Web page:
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7 Weight Lifting Myths Women Need to Stop Believing

Why are there so many negative misconceptions about women lifting weights?  There is a myriad of misconstrued information about what exactly happens when women start picking up some iron.  Women who avoid lifting weights have admitted they think they will become bulky, large and manly.  These feelings stem from repressive societal standards that have propelled women into seemingly less aggressive activities like yoga or Pilates, further enforcing the societal pressure that women are meant to be dainty and super feminine.  However, times are changing and allowing women to truly break free from so many stifling gender roles.  To combat that, here are seven myths about weight lifting  that must be debunked.

Myth 1:  You will get bulky from lifting weights.

Alright, ladies.  At some point this has crossed your mind; however, this myth couldn’t be any more inaccurate.  It takes years for competitive bodybuilders to put on the size and mass they desire.  This means that even if you start hitting the gym and lifting three, four or even five times a week, you are not going to wake up being some huge bulky, muscular she-hulk version of yourself.  The human body simply doesn’t work that way and the biochemistry of each individual’s body comes into effect.  Yes, some people are genetically predisposed to gain more muscle quicker and easier than others.  Relate this to how every individual carries fat differently.  Some women have stubborn love-handles, and others have very large thighs, but small waists.  With this in mind, please take note that women who train very hard to achieve a muscular look, have not done so over night.  It takes years and years and years of disciplined weight training and intensive dieting.  Women cannot gain the muscle size that men can, because they do not have the same levels of testosterone.  This can only be achieved through taking anabolic steroids.

Myth 2: Women need to do more cardio and men should do more weight training.

This is another frustrating myth that must be disparaged.  Cardio is performed by individuals that want to lose body fat.  This applies to both men and women.  Cardio is a very basic tool that can be implemented when an individual wants to lose weight.  Therefore, this, of course, applies to weight training.  If an individual wants to get stronger and add muscle mass to sculpt their ideal physique, then weight training is the answer.  And that’s not just for men. This debunks the unspoken “rule” that women are the ones that have to be doing cardio.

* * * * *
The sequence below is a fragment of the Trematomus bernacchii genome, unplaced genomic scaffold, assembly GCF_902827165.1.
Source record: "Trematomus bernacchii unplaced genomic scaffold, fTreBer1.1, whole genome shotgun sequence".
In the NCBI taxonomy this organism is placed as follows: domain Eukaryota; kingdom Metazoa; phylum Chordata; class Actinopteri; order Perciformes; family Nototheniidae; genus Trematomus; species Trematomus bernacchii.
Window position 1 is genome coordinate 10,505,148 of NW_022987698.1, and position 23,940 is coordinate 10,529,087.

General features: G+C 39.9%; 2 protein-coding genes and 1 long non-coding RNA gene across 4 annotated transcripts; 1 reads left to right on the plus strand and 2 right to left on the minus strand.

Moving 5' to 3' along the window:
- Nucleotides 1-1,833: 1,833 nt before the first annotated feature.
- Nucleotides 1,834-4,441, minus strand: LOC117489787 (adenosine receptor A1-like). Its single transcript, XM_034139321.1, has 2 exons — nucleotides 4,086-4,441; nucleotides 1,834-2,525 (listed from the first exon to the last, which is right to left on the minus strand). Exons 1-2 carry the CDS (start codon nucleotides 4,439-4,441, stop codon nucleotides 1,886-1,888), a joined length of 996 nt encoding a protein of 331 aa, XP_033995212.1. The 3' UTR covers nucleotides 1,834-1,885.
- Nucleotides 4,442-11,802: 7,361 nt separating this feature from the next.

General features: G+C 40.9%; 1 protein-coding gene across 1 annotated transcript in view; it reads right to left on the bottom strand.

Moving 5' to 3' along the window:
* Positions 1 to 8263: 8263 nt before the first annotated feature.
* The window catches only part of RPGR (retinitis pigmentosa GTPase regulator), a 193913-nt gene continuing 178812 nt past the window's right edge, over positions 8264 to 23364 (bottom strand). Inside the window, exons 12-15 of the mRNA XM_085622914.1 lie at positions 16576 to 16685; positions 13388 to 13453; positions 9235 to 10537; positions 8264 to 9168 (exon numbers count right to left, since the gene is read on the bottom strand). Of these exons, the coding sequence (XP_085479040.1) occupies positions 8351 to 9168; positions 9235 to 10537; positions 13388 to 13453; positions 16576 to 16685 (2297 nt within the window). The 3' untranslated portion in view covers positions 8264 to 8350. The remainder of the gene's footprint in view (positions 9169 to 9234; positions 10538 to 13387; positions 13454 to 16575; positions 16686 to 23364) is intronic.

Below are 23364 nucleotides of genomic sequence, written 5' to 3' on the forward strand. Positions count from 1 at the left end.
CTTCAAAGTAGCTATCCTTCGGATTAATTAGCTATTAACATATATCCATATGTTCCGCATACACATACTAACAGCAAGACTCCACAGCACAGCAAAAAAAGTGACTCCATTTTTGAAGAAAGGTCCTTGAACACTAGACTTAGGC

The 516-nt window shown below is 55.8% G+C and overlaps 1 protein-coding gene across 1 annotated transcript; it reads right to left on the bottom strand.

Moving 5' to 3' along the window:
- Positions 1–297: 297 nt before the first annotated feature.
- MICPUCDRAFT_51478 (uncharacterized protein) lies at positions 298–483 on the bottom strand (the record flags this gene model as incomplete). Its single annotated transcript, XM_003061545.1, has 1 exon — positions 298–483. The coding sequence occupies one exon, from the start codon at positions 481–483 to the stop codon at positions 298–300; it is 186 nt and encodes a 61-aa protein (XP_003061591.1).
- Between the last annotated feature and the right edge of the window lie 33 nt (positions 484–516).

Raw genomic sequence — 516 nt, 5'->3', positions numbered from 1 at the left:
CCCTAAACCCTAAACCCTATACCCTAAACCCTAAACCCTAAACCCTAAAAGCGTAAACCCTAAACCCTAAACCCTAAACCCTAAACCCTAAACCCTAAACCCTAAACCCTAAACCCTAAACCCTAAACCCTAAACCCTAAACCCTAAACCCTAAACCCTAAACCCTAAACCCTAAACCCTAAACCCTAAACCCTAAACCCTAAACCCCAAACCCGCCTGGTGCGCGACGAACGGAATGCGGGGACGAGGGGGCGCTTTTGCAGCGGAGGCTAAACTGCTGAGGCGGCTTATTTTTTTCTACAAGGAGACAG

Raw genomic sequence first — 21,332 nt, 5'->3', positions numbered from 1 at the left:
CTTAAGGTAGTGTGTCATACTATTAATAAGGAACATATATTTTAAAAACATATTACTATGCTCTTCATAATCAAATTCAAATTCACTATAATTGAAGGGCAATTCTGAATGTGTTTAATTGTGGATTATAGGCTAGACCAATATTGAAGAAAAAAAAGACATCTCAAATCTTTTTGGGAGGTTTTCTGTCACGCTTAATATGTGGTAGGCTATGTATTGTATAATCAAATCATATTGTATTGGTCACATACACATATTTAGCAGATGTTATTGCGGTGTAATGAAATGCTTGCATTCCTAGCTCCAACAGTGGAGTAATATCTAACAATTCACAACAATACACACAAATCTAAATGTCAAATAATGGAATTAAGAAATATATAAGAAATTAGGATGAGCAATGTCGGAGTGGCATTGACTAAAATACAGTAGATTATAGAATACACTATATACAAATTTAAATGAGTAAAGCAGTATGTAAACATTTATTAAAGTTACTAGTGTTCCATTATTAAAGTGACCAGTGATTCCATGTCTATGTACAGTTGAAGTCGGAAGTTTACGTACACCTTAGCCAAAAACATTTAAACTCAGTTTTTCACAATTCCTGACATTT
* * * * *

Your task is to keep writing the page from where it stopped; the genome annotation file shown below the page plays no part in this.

Myth 3: Lifting weights cause women to look super masculine.

This is incredibly false.  Weight training can sculpt a woman’s body into a lean, strong and sexy physique.  The cool thing about resistance training is that you can achieve your desired physique dependent upon the frequency and intensity of your training.  These women below all lift weights, but they have achieved their own ideal physique.  Their training is all very different, yet they all are lifting weights.  And looking badass while doing it.


Emily Skye, Personal Trainer and Fitness Guru

Massy Arias, Fitness Model and Bikini Competitor


Nicole Wilkins, Four-time IFBB Figure Olympia Champion

Myth 4: Cardio burns more fat, so I shouldn’t bother weight training anyway.

This is not necessarily true.  If you hop on a treadmill and run for half an hour at a pretty average pace, you can burn around 300-400 calories.  However, once you get off of the treadmill, your body is no longer burning calories.  It is at rest.  The opposite happens when an individual is resistance training or performing high intensity interval training.  Both these methods of training cause an “afterburn” affect, which means while at rest, your body will burn more calories.  This is approach is called “excess post-exercise oxygen consumption” (EPOC).  There is a direct correlation between the intensity of a workout and the number of calories burned after that workout.  There are a multitude of studies that have shown how lifting weights can maximize the afterburn effect.  Point blank, doing thirty minutes on the elliptical while barely breaking a sweat is not putting your body into that arena.